May 3, 2016
By: Lauren Elsberry, M.P.H., CHES, Health Communication Specialist, Centers for Disease Control and Prevention (CDC) Division for Heart Disease and Stroke Prevention (DHDSP)An astounding 75 million Americans have high blood pressure. You may know that high blood pressure is a leading cause of heart disease and stroke. But you may not be aware that a startling new risk is emerging—high blood pressure is linked to a higher risk for dementia, which is the severe loss of memory and judgment.
Timing seems to matter: Having high blood pressure during midlife (age 45 to 65) raises your risk for dementia later in life. Vascular dementia—one of the most common types of dementia—is usually caused by the impact of multiple strokes over time, including small “silent” strokes that can occur unnoticed as you age. High blood pressure is the main culprit.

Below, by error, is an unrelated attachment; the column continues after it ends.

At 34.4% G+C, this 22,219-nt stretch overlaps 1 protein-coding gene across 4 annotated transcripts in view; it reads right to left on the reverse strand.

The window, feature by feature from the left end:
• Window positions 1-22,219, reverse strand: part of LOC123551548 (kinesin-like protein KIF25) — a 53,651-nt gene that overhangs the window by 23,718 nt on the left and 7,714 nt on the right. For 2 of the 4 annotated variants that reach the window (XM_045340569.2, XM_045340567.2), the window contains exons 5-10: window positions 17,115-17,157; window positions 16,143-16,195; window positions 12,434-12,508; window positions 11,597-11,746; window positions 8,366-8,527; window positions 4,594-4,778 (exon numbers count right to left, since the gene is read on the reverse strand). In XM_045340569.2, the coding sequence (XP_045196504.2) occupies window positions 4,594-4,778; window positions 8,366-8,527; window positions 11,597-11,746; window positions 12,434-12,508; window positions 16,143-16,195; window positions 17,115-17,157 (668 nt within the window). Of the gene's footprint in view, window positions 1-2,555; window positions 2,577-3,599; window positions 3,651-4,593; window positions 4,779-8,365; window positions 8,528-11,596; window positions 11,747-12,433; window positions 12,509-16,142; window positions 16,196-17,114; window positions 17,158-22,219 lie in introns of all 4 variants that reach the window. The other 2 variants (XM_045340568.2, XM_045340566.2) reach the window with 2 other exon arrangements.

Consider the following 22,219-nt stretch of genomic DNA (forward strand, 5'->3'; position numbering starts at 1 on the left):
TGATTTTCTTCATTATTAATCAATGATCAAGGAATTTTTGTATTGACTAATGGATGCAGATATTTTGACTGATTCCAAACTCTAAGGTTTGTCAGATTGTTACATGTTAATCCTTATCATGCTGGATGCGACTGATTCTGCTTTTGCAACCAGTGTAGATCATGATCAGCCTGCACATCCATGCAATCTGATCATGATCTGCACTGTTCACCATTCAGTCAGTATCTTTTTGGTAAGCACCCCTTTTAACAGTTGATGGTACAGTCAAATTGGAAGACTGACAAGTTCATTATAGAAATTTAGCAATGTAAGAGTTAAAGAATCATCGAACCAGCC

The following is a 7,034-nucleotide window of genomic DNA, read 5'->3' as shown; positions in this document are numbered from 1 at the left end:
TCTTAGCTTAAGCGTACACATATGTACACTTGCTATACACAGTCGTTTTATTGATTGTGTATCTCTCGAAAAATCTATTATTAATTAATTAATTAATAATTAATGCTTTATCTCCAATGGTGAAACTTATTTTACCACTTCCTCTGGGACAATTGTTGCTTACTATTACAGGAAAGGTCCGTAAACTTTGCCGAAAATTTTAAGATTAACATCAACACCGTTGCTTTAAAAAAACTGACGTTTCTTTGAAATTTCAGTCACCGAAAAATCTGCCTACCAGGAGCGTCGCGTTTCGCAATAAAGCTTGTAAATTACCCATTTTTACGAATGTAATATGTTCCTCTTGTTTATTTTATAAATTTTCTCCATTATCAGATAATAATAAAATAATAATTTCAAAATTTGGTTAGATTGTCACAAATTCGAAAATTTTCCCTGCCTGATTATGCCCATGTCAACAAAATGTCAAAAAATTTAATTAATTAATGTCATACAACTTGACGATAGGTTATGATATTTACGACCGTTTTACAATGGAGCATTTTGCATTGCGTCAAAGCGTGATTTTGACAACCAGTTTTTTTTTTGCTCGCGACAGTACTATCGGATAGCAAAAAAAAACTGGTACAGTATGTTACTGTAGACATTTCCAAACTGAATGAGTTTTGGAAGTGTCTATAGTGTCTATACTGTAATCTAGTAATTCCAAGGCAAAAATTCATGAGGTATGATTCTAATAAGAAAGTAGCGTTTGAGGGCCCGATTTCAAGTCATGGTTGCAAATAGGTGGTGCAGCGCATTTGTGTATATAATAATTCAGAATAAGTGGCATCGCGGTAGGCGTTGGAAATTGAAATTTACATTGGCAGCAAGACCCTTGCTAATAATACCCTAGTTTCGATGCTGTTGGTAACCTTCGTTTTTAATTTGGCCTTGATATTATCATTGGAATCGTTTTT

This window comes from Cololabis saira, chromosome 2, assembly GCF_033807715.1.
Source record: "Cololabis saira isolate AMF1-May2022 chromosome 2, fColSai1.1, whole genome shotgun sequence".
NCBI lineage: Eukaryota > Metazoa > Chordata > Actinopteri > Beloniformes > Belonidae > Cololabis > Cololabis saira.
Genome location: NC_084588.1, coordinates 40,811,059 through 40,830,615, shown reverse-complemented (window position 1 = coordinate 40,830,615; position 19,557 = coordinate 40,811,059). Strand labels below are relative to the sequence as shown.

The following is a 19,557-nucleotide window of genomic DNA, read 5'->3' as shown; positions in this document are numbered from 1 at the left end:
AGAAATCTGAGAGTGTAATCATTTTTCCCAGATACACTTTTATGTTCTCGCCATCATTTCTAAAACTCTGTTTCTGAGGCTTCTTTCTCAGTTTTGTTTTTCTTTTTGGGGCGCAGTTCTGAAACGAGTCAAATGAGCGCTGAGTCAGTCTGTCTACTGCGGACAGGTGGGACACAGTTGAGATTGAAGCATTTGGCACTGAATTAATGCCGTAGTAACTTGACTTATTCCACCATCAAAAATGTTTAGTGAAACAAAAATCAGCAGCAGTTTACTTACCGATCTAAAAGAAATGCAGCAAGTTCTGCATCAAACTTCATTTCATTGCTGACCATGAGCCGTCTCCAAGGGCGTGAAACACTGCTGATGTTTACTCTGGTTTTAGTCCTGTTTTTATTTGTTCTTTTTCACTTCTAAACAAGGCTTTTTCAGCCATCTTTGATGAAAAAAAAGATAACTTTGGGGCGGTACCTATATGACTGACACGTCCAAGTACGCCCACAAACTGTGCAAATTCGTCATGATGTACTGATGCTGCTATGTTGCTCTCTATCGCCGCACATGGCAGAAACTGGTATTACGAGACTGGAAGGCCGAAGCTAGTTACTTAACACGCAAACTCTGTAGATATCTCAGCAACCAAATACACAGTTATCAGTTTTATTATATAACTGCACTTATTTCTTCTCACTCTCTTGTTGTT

This link between high blood pressure and dementia is the focus of the Mind Your Risks campaign, led by the National Institute of Neurological Disorders and Stroke at the National Institutes of Health. As we embark on a month of important observances—May is National Stroke Awareness Month and National High Blood Pressure Education Month—CDC and Million Hearts are proud to support the campaign and help raise awareness of the danger of high blood pressure.
READ MORE: It’s Never Too Early to “Mind Your Risks” for High Blood Pressure
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